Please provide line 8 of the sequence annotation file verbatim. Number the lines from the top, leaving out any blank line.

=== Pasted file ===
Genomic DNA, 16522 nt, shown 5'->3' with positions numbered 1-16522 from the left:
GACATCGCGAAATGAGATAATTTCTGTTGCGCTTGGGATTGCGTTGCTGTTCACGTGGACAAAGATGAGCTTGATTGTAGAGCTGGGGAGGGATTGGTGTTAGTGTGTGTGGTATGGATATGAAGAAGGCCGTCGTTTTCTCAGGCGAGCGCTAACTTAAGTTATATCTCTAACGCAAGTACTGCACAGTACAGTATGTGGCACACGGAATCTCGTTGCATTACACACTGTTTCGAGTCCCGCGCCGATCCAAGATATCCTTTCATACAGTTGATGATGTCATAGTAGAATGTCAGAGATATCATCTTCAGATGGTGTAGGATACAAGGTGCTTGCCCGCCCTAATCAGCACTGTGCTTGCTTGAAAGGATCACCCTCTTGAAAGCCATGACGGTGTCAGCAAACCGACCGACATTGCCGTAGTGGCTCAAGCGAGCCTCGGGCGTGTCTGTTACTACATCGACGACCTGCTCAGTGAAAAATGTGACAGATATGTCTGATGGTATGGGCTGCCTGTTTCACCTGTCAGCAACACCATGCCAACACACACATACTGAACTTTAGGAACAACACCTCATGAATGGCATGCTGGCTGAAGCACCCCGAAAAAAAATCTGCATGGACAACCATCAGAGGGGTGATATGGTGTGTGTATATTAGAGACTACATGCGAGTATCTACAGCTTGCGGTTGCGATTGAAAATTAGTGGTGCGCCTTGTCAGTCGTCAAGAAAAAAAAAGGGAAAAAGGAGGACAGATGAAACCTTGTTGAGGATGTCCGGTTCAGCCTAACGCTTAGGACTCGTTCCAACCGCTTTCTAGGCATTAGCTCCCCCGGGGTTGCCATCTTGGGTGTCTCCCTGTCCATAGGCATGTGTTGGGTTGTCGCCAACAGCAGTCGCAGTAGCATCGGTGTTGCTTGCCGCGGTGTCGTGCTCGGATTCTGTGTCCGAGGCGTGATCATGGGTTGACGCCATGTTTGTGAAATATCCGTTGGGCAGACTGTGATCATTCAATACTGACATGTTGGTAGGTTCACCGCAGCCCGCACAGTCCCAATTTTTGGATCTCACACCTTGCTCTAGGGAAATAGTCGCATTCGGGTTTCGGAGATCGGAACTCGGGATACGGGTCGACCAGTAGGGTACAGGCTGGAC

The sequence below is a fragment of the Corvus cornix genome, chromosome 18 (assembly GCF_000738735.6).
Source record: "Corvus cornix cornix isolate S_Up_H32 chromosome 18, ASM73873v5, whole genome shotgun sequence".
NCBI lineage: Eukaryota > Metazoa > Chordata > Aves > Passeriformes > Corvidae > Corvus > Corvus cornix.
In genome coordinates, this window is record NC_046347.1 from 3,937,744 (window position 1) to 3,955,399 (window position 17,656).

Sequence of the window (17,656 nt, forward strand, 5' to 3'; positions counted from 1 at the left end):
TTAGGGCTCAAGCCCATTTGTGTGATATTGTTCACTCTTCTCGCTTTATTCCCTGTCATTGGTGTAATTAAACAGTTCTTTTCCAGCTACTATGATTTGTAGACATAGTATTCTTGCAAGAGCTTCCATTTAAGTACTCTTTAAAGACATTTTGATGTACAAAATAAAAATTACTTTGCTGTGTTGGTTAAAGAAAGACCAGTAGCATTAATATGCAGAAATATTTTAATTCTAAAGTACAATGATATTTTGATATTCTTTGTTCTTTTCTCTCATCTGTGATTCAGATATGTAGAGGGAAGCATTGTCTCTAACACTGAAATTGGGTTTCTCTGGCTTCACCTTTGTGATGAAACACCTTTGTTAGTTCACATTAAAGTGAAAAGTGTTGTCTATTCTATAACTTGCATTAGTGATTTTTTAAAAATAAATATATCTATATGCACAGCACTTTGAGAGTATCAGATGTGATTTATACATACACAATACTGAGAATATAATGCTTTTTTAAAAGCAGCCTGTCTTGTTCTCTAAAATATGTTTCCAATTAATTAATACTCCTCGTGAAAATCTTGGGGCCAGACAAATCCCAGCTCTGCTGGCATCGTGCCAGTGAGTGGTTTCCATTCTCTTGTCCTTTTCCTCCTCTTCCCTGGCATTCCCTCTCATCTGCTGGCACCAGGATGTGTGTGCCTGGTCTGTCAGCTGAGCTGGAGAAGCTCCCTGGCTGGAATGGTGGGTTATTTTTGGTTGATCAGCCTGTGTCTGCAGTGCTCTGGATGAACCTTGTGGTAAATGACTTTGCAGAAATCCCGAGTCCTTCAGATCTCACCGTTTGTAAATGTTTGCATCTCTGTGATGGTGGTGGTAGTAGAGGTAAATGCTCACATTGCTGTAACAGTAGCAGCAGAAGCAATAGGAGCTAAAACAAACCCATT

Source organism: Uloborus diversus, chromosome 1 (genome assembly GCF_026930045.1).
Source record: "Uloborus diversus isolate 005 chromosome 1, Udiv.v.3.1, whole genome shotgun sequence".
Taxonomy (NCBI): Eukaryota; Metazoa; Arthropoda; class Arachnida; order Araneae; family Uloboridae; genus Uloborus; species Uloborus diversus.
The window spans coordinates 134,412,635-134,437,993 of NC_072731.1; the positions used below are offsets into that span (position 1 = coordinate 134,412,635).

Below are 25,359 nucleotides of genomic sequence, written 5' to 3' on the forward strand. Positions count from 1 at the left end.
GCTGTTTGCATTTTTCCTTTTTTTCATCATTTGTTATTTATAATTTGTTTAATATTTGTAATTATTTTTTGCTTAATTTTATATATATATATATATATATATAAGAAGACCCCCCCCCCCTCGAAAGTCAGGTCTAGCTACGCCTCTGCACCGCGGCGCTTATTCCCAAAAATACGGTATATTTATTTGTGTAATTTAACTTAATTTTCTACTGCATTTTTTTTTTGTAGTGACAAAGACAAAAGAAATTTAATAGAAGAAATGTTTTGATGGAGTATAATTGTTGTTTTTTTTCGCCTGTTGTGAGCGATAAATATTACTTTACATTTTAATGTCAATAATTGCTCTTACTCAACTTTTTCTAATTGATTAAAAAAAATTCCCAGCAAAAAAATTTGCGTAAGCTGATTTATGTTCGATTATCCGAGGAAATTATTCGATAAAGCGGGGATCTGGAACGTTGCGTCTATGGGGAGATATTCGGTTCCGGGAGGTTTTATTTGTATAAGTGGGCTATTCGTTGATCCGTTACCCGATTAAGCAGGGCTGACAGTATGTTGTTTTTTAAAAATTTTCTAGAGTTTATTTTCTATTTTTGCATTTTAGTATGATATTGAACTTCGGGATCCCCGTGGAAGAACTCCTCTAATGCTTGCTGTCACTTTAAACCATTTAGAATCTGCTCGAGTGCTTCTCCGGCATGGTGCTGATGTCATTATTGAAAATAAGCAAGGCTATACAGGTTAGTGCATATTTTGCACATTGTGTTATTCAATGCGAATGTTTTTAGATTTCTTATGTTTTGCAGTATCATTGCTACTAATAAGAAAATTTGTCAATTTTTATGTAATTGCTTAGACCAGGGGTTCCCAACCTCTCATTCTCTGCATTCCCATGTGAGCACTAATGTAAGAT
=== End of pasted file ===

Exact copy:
TTAGGGCTCAAGCCCATTTGTGTGATATTGTTCACTCTTCTCGCTTTATTCCCTGTCATTGGTGTAATTAAACAGTTCTTTTCCAGCTACTATGATTTGTAGACATAGTATTCTTGCAAGAGCTTCCATTTAAGTACTCTTTAAAGACATTTTGATGTACAAAATAAAAATTACTTTGCTGTGTTGGTTAAAGAAAGACCAGTAGCATTAATATGCAGAAATATTTTAATTCTAAAGTACAATGATATTTTGATATTCTTTGTTCTTTTCTCTCATCTGTGATTCAGATATGTAGAGGGAAGCATTGTCTCTAACACTGAAATTGGGTTTCTCTGGCTTCACCTTTGTGATGAAACACCTTTGTTAGTTCACATTAAAGTGAAAAGTGTTGTCTATTCTATAACTTGCATTAGTGATTTTTTAAAAATAAATATATCTATATGCACAGCACTTTGAGAGTATCAGATGTGATTTATACATACACAATACTGAGAATATAATGCTTTTTTAAAAGCAGCCTGTCTTGTTCTCTAAAATATGTTTCCAATTAATTAATACTCCTCGTGAAAATCTTGGGGCCAGACAAATCCCAGCTCTGCTGGCATCGTGCCAGTGAGTGGTTTCCATTCTCTTGTCCTTTTCCTCCTCTTCCCTGGCATTCCCTCTCATCTGCTGGCACCAGGATGTGTGTGCCTGGTCTGTCAGCTGAGCTGGAGAAGCTCCCTGGCTGGAATGGTGGGTTATTTTTGGTTGATCAGCCTGTGTCTGCAGTGCTCTGGATGAACCTTGTGGTAAATGACTTTGCAGAAATCCCGAGTCCTTCAGATCTCACCGTTTGTAAATGTTTGCATCTCTGTGATGGTGGTGGTAGTAGAGGTAAATGCTCACATTGCTGTAACAGTAGCAGCAGAAGCAATAGGAGCTAAAACAAACCCATT